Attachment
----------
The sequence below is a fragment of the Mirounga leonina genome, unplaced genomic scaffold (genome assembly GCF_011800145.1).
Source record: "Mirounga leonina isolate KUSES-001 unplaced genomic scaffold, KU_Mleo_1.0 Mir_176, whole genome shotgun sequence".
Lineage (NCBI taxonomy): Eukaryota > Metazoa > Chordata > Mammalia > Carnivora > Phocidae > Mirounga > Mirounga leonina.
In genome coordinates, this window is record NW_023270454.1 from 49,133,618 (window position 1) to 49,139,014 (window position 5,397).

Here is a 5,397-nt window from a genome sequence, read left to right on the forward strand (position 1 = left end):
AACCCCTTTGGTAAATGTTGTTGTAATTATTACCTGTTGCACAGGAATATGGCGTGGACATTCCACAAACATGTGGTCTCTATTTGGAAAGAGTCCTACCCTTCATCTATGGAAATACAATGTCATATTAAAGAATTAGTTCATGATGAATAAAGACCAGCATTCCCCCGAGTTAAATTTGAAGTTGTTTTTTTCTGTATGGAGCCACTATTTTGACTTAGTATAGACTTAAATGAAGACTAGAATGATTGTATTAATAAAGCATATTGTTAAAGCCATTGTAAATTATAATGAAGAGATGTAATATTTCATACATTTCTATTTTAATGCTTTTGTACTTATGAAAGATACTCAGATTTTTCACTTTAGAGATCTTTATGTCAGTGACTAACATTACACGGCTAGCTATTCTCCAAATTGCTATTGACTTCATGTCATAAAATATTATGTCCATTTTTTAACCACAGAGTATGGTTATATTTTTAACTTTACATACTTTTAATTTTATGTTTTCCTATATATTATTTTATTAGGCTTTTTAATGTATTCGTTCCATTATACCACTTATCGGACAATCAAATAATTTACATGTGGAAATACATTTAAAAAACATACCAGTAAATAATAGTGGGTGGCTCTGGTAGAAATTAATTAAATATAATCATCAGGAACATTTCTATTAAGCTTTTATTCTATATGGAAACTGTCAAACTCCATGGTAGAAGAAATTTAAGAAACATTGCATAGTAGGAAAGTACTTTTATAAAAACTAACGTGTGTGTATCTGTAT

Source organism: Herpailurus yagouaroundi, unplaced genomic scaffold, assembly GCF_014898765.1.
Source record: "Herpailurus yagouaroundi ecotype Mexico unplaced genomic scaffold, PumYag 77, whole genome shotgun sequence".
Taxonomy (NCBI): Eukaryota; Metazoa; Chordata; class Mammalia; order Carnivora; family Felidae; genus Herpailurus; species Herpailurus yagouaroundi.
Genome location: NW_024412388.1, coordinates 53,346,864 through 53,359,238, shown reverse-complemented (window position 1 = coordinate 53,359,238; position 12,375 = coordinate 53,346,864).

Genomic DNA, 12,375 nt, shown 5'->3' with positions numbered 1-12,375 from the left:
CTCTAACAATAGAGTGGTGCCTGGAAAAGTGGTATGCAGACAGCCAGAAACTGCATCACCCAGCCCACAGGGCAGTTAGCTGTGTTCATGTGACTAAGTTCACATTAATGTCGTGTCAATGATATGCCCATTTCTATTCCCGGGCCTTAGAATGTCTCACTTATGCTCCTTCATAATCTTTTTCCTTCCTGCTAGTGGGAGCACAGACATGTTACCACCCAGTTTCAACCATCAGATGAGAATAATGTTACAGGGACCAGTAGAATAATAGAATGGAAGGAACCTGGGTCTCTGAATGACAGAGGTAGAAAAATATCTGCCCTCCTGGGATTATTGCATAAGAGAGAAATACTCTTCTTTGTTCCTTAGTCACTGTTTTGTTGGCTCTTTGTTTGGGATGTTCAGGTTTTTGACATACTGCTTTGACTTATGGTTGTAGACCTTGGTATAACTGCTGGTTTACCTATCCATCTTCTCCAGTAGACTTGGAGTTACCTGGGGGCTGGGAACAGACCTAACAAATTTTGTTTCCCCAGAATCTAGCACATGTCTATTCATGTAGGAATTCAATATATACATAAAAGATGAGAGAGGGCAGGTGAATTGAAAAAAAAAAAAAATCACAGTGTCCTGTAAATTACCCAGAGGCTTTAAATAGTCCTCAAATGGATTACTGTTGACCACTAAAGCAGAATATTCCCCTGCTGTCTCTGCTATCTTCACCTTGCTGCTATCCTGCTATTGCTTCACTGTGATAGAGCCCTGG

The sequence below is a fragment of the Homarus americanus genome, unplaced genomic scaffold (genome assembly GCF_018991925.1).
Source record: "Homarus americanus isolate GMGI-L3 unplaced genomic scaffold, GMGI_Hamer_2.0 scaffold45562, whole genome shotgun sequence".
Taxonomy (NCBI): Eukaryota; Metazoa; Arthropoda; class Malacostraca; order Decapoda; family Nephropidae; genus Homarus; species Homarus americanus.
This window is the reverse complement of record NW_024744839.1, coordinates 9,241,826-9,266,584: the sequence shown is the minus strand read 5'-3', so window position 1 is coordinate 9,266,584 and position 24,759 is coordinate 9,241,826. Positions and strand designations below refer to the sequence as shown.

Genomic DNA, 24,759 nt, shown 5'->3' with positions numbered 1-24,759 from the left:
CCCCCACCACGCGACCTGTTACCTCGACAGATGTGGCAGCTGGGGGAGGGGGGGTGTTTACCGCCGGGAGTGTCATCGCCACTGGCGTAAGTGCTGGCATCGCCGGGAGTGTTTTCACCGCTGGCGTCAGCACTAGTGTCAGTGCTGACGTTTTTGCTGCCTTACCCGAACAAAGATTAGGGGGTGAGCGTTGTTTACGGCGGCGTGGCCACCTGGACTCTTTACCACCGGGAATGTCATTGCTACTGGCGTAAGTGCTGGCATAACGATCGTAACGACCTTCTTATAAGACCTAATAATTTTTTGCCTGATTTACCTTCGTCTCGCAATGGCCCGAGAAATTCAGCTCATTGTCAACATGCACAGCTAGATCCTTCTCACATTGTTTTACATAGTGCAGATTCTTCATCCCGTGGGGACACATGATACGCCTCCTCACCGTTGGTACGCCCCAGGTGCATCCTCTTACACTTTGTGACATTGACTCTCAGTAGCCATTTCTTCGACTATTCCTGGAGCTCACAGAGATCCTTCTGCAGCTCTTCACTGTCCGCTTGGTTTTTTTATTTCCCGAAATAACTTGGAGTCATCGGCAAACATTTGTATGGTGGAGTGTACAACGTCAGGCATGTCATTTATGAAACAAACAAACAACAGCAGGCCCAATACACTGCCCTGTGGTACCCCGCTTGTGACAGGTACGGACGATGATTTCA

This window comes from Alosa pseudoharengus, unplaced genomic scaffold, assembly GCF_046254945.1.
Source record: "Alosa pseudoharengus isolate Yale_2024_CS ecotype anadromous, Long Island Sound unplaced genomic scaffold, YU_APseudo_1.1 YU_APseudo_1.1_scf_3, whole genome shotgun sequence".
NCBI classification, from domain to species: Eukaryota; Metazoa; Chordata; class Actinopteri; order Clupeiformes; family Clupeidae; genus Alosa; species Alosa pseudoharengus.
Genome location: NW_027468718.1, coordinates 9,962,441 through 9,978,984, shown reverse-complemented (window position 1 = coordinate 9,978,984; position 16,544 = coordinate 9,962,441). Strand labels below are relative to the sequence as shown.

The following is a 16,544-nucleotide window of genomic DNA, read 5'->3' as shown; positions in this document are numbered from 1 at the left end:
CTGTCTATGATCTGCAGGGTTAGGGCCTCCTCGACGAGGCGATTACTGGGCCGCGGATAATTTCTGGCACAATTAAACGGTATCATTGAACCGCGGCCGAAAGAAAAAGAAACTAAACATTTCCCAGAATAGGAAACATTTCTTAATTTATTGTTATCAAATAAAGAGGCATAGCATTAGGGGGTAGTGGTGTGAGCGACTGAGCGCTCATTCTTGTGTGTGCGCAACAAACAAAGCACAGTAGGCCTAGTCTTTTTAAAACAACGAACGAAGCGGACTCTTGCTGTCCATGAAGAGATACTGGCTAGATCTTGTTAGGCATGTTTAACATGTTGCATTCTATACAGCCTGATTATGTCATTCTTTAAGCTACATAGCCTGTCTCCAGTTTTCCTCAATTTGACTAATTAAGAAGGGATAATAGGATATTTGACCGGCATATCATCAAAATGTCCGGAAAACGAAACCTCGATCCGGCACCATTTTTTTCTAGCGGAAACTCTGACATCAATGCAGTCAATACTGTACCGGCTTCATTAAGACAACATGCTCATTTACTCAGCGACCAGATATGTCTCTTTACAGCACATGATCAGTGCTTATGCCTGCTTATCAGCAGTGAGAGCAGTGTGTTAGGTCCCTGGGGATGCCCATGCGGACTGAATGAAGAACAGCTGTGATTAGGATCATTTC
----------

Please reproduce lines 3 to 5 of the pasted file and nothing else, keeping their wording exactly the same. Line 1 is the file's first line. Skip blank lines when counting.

Lineage (NCBI taxonomy): Eukaryota > Metazoa > Chordata > Mammalia > Carnivora > Phocidae > Mirounga > Mirounga leonina.
In genome coordinates, this window is record NW_023270454.1 from 49,133,618 (window position 1) to 49,139,014 (window position 5,397).

Here is a 5,397-nt window from a genome sequence, read left to right on the forward strand (position 1 = left end):